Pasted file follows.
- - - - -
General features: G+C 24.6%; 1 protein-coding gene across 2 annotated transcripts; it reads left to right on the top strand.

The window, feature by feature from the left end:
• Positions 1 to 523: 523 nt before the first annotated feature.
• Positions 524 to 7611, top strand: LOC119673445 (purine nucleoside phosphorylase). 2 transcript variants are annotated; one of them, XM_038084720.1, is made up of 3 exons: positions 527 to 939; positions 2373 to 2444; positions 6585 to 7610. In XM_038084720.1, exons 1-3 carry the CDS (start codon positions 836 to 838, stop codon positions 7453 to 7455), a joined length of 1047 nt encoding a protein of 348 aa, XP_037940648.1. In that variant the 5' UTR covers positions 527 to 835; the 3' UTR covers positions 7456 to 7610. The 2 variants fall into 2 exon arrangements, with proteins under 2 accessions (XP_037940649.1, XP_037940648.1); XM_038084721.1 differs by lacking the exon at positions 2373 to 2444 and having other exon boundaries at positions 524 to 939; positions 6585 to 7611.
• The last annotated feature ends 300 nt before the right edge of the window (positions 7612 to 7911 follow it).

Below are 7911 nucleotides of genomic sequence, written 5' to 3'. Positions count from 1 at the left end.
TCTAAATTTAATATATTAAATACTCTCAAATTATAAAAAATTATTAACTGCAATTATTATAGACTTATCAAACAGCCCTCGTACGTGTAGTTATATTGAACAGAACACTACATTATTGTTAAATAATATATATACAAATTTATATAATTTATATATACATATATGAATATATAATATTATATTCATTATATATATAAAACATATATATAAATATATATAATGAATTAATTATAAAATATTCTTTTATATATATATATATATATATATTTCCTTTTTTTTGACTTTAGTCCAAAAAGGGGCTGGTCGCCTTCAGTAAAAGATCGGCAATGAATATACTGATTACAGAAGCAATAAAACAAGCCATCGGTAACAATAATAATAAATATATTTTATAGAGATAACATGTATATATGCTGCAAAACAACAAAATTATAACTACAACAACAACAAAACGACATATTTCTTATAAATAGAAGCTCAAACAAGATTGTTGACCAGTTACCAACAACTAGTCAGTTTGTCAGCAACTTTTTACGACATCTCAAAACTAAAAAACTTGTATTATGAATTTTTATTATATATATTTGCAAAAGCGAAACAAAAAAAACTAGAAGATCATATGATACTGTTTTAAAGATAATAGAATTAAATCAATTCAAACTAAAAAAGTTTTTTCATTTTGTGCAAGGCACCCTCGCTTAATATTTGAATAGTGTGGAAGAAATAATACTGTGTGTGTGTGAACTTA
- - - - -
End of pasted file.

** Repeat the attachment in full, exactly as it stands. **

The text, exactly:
General features: G+C 24.6%; 1 protein-coding gene across 2 annotated transcripts; it reads left to right on the top strand.

The window, feature by feature from the left end:
• Positions 1 to 523: 523 nt before the first annotated feature.
• Positions 524 to 7611, top strand: LOC119673445 (purine nucleoside phosphorylase). 2 transcript variants are annotated; one of them, XM_038084720.1, is made up of 3 exons: positions 527 to 939; positions 2373 to 2444; positions 6585 to 7610. In XM_038084720.1, exons 1-3 carry the CDS (start codon positions 836 to 838, stop codon positions 7453 to 7455), a joined length of 1047 nt encoding a protein of 348 aa, XP_037940648.1. In that variant the 5' UTR covers positions 527 to 835; the 3' UTR covers positions 7456 to 7610. The 2 variants fall into 2 exon arrangements, with proteins under 2 accessions (XP_037940649.1, XP_037940648.1); XM_038084721.1 differs by lacking the exon at positions 2373 to 2444 and having other exon boundaries at positions 524 to 939; positions 6585 to 7611.
• The last annotated feature ends 300 nt before the right edge of the window (positions 7612 to 7911 follow it).

Below are 7911 nucleotides of genomic sequence, written 5' to 3'. Positions count from 1 at the left end.
TCTAAATTTAATATATTAAATACTCTCAAATTATAAAAAATTATTAACTGCAATTATTATAGACTTATCAAACAGCCCTCGTACGTGTAGTTATATTGAACAGAACACTACATTATTGTTAAATAATATATATACAAATTTATATAATTTATATATACATATATGAATATATAATATTATATTCATTATATATATAAAACATATATATAAATATATATAATGAATTAATTATAAAATATTCTTTTATATATATATATATATATATATTTCCTTTTTTTTGACTTTAGTCCAAAAAGGGGCTGGTCGCCTTCAGTAAAAGATCGGCAATGAATATACTGATTACAGAAGCAATAAAACAAGCCATCGGTAACAATAATAATAAATATATTTTATAGAGATAACATGTATATATGCTGCAAAACAACAAAATTATAACTACAACAACAACAAAACGACATATTTCTTATAAATAGAAGCTCAAACAAGATTGTTGACCAGTTACCAACAACTAGTCAGTTTGTCAGCAACTTTTTACGACATCTCAAAACTAAAAAACTTGTATTATGAATTTTTATTATATATATTTGCAAAAGCGAAACAAAAAAAACTAGAAGATCATATGATACTGTTTTAAAGATAATAGAATTAAATCAATTCAAACTAAAAAAGTTTTTTCATTTTGTGCAAGGCACCCTCGCTTAATATTTGAATAGTGTGGAAGAAATAATACTGTGTGTGTGTGAACTTA